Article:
How the NYT took stock of the events

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Following their initial report that contained little analysis on the putsch of August 15, 1975, the New York Times took stock of the events in a subsequent report a week after the events. It contains some revealing reportage. Here reproduced in full:

Authoritative sources said today that the young officers who led the coup against Sheik Mujibur Rahman killed him and more than 20 members of his family and political associates, then lost out during a showdown with the new leader and went back to their barracks.

[The new Foreign Minister of Bangladesh; in an interview, depicted his country as striving for stability while trying to feed and clothe some 80 million people for whom day‐to‐day existence is a struggle. Page 3.]

According to authoritative foreign and Bengali sources, the coup began at about dawn Aug. 15 when a truckload’ of troops started firing into the home of Sheik Moni, nephew of Sheik Mujib and editor of The Bangladesh ‘Times. Sheik Moni and his wife were slain in a barrage of small‐arms fire.

At about the same time, a mile away in the Dhanmondi residential area, troops attacked Sheik Mujib's house, raking it with bullets. Apparently artillery also was used. One errant shell killed about a dozen people, the sources said.

Believed slain with Sheik Mujib were his wife, two sons, Kamal and Jamal, their brides of a few months, and the President's youngest son, Russell, aged 12, who had been named for Bertrand Russell, the philosopher.

Also killed were Sheik Mujib's brother, Sheik Nasser from Khulna, and Brig. Shaukat Jamil Choudhury, who had recently been switched from his post as Sheik Mujib's military secretary to military intelligence.

The sources said at least 16 persons in the house were killed.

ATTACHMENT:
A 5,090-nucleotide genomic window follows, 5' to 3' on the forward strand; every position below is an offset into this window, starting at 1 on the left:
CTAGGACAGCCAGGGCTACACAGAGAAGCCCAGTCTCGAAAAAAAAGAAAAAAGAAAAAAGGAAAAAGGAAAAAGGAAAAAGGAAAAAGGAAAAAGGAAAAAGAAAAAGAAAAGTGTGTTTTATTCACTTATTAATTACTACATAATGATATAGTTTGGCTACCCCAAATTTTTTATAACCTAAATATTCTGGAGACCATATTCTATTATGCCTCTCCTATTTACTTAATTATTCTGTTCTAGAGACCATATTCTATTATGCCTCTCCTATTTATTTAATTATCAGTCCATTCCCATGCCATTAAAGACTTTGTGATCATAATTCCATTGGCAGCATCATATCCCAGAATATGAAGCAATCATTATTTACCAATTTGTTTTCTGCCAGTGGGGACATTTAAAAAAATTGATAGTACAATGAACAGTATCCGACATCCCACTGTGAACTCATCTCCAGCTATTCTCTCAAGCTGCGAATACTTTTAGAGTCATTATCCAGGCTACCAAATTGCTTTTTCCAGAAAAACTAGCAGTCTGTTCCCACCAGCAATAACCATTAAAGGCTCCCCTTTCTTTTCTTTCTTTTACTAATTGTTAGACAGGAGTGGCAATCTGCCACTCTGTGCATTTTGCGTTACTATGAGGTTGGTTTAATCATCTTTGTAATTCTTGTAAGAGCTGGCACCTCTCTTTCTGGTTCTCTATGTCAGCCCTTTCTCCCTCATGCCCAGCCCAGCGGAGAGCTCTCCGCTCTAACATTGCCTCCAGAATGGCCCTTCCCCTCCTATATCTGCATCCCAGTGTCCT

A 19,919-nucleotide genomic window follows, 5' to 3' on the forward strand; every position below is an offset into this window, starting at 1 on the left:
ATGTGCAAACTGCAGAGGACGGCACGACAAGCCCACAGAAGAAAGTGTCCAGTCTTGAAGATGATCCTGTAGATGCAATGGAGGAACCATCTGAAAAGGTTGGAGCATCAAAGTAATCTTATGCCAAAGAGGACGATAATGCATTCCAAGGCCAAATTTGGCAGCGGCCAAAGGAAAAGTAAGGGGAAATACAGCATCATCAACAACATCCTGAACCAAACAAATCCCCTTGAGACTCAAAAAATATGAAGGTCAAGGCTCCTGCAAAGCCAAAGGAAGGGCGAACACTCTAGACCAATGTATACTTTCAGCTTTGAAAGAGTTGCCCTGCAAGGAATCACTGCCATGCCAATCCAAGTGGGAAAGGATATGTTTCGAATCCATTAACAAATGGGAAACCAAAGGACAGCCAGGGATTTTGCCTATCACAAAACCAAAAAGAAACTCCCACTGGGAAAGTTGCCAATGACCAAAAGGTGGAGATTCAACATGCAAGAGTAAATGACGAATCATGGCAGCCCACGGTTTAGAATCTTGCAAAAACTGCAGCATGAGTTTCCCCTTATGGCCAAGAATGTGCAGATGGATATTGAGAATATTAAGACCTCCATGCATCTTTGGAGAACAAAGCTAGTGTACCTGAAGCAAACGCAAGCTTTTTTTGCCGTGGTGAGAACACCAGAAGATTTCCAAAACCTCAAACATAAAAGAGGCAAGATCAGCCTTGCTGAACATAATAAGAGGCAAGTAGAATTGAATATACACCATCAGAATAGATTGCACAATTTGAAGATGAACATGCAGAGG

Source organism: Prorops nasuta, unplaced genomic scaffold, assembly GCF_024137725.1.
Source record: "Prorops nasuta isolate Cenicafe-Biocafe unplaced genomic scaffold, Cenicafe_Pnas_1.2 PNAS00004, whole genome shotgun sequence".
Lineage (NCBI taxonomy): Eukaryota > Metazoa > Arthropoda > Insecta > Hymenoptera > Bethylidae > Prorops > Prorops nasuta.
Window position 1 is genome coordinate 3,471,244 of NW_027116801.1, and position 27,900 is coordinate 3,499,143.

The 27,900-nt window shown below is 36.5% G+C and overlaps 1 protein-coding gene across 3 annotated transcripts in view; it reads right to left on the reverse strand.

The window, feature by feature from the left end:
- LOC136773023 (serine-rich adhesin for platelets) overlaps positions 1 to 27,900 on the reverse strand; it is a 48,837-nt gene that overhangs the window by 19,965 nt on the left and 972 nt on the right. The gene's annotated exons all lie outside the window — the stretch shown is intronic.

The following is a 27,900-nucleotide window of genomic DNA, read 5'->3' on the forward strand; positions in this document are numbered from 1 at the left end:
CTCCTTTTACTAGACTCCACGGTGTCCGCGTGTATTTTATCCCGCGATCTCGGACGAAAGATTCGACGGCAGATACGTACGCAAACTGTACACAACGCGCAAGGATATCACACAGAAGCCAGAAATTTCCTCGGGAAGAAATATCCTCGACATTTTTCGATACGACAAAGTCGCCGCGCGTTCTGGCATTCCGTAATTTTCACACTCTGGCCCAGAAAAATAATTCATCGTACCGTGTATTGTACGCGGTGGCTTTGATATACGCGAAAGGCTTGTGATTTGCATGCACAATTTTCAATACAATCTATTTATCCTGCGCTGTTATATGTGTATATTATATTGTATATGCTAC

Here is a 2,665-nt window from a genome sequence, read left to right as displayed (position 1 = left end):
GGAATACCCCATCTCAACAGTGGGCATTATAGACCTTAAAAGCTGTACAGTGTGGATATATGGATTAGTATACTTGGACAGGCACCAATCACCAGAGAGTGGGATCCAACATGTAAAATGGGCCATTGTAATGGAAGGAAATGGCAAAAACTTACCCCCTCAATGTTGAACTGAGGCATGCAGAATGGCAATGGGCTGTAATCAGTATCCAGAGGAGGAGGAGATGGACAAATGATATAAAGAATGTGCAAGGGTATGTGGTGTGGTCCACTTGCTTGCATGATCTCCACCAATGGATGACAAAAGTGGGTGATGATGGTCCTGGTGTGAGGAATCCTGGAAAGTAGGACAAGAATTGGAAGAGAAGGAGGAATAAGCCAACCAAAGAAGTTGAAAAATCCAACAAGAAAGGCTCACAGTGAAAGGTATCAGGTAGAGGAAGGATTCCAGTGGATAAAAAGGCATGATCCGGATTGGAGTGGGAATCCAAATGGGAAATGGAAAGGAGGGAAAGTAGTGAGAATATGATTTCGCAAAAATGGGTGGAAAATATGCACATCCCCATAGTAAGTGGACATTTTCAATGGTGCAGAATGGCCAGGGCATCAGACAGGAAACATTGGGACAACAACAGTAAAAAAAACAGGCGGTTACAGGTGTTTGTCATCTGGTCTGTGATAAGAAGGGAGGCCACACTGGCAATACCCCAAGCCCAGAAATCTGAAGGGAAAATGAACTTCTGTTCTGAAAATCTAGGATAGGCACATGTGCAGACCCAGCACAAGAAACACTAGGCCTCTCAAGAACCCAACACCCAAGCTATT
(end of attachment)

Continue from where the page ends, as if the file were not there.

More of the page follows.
“If they had not killed the Sheik,” said a Government official, “the coup would have been finished in 12 hours.”

Brother‐in‐Law Killed

Firing at a third house killed Sheik Mujib's brother‐in‐law, Abdul Rab Sernayabat, Minister of. Flood Control. His wife and at least two children were also reported killed.

Four hours after the killings the young officers who led the coup went to Mr. Mushtaque Ahmed, Sheik Mujib's Commerce Minister, to offer him the post of President. Bengali sources said that other ministers were brought to Bangla Bhavan, seat of government in Dacca, to take new jobs, although most had already been in the Mujib cabinet.

According to one source, Hindu minister, Phani Majumdar, cried: “Don't shoot me, I am a sick man” when he saw troops at his home. They had to assure him they had come to take him to Bangla Bhavan to join the cabinet.

Government sources said that the 12 to 20 officers who had entrenched themselves firmly in the forefront of the revolution had finally agreed to retreat from their positions of leadership while Mr. Mushtaque Ahmed's civilian regime prepared to deal with the corruption it attributed to Sheik Mujib's regime.

“There are no conditions,” the Government sources said, about the pullback by the young majors, “but of course they can come back anytime.”

The majors reportedly still control major communications points, and Russian‐made tanks of the Bengal Lancers are in the streets.

The new regime took five days to organize after the sudden assassinations. A martiallaw regime was empowered to set up tribunals and punish offenders, and the Government said it would use those powers to fight corruption.

In recounting the Government's first accomplishments, The Bangladesh Observer said President Mushtaque Ahmed had dismissed Ghazi Golem Mustapha, an aide of Sheik Mujib and head of the Bangladesh Red Cross. He was accused of theft of aid funds.

The Government newspaper said that the new regime would harass no one “for reasons of political opinion, inclination, actions,” adding, “There has been no single arrest so far on that ground.”

The editorial appeared to be an attempt to combat what one Bengali executive called a “sense of terror” that gripped the country following the coup.

“There was total collapse,” he said. “Whatever anyone said, we did with complete obedience. There is a perpetuation of fear.”

The Government still appeared stunned by the killings of the first day. Sheik Mujib's body lay in his residence for nearly 12 hours “because nobody knew what to do,” a Bengali source recalled.

  • How the NYT took stock of the events

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